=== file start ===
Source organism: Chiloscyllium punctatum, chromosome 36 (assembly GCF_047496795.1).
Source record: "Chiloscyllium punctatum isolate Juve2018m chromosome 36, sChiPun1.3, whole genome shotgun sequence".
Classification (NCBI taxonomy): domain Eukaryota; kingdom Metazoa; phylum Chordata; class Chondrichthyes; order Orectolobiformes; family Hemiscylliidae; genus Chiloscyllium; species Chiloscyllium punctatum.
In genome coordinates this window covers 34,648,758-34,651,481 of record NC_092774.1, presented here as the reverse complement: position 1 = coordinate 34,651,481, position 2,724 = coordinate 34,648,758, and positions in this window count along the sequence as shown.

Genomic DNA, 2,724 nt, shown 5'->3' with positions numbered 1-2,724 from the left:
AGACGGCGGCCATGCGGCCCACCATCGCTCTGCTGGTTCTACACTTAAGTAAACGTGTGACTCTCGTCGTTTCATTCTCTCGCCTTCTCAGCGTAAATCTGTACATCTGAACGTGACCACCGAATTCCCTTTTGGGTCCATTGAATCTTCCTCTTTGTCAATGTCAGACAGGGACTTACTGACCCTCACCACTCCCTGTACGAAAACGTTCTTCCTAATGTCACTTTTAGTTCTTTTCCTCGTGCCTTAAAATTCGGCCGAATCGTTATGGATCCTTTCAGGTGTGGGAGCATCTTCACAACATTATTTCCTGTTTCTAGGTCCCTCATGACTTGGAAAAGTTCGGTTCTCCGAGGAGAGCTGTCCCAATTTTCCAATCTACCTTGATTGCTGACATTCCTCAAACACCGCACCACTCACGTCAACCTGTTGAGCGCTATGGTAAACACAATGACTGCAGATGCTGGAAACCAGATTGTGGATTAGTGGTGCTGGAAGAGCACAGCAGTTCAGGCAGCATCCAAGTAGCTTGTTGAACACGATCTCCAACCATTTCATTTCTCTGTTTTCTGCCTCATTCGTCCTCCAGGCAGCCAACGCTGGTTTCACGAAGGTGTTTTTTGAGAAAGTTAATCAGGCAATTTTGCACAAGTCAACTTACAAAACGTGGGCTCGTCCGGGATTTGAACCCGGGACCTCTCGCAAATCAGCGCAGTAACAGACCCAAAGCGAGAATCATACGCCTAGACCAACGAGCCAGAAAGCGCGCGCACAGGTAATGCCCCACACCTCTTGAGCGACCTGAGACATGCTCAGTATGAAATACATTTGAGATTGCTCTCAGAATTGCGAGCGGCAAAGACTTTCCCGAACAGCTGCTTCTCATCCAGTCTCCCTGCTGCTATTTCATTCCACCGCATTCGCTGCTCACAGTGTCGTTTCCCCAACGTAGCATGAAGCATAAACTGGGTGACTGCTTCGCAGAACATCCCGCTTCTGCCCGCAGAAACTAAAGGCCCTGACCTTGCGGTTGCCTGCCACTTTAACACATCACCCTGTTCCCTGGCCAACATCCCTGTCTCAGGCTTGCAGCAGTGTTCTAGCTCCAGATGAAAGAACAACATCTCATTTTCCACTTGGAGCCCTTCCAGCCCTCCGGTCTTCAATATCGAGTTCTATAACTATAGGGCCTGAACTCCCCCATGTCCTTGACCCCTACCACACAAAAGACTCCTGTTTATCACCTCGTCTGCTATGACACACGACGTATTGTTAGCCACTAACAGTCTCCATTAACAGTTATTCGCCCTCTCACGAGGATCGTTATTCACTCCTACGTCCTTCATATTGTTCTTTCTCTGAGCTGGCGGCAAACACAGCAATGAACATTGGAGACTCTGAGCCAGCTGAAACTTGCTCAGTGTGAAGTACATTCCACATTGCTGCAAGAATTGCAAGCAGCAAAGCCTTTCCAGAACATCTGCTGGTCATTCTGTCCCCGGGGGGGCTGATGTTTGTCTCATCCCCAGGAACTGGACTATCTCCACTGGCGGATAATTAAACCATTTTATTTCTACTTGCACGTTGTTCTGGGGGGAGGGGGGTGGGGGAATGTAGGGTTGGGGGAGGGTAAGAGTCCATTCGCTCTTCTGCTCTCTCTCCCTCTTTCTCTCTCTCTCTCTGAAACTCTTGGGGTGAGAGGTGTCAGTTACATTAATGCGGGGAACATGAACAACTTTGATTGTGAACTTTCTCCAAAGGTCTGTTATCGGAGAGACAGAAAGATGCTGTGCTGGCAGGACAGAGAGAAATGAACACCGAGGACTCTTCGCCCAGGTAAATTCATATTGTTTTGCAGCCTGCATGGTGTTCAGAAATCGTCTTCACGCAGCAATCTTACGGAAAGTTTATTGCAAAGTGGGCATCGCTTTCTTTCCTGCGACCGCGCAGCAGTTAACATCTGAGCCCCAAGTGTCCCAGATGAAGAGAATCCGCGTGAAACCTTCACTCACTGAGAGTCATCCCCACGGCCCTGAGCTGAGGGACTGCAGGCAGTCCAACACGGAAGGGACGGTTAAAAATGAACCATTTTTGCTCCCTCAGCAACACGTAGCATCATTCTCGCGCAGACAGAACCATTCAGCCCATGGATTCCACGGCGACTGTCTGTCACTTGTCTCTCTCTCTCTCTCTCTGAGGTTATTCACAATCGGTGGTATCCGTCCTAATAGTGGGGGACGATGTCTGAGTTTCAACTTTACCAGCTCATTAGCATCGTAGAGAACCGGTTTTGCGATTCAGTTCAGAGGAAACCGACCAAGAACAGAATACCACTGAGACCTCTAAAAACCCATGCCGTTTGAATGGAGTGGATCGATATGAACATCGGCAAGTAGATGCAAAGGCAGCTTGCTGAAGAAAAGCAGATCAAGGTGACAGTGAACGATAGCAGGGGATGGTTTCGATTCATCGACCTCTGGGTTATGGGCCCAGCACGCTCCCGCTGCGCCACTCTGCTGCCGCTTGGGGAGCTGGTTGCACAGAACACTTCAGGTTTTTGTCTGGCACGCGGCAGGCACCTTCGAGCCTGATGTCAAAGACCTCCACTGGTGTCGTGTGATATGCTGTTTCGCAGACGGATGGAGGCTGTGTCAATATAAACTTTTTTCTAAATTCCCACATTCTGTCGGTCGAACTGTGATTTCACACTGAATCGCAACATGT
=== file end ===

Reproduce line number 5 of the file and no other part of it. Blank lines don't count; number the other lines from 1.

Genomic DNA, 2,724 nt, shown 5'->3' with positions numbered 1-2,724 from the left: